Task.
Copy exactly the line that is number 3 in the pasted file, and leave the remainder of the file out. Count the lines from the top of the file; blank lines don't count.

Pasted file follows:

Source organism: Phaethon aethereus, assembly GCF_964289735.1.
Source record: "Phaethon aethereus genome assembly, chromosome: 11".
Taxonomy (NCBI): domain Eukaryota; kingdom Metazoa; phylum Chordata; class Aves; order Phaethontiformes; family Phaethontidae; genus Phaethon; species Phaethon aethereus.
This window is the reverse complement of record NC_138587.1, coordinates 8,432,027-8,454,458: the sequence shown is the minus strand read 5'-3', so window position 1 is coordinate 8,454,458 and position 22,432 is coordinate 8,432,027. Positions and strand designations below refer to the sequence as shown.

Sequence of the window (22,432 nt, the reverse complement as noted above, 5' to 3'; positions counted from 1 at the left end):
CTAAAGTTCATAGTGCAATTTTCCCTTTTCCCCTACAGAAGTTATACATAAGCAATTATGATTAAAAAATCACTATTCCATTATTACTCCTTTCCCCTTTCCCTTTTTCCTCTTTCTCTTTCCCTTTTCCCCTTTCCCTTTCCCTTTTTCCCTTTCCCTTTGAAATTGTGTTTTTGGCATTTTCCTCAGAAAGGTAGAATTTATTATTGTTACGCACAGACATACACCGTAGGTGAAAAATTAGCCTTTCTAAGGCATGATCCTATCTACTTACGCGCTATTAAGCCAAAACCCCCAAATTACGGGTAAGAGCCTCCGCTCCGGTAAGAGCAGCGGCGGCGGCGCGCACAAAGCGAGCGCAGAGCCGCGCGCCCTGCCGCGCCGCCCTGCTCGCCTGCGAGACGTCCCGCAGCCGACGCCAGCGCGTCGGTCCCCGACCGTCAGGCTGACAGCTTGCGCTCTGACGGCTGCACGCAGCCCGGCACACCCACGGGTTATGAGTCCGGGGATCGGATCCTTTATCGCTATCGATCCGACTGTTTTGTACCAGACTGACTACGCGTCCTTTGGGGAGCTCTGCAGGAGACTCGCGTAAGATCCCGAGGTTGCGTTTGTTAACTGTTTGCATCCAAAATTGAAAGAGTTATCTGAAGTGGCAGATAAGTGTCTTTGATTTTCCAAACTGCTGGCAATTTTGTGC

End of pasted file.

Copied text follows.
Taxonomy (NCBI): domain Eukaryota; kingdom Metazoa; phylum Chordata; class Aves; order Phaethontiformes; family Phaethontidae; genus Phaethon; species Phaethon aethereus.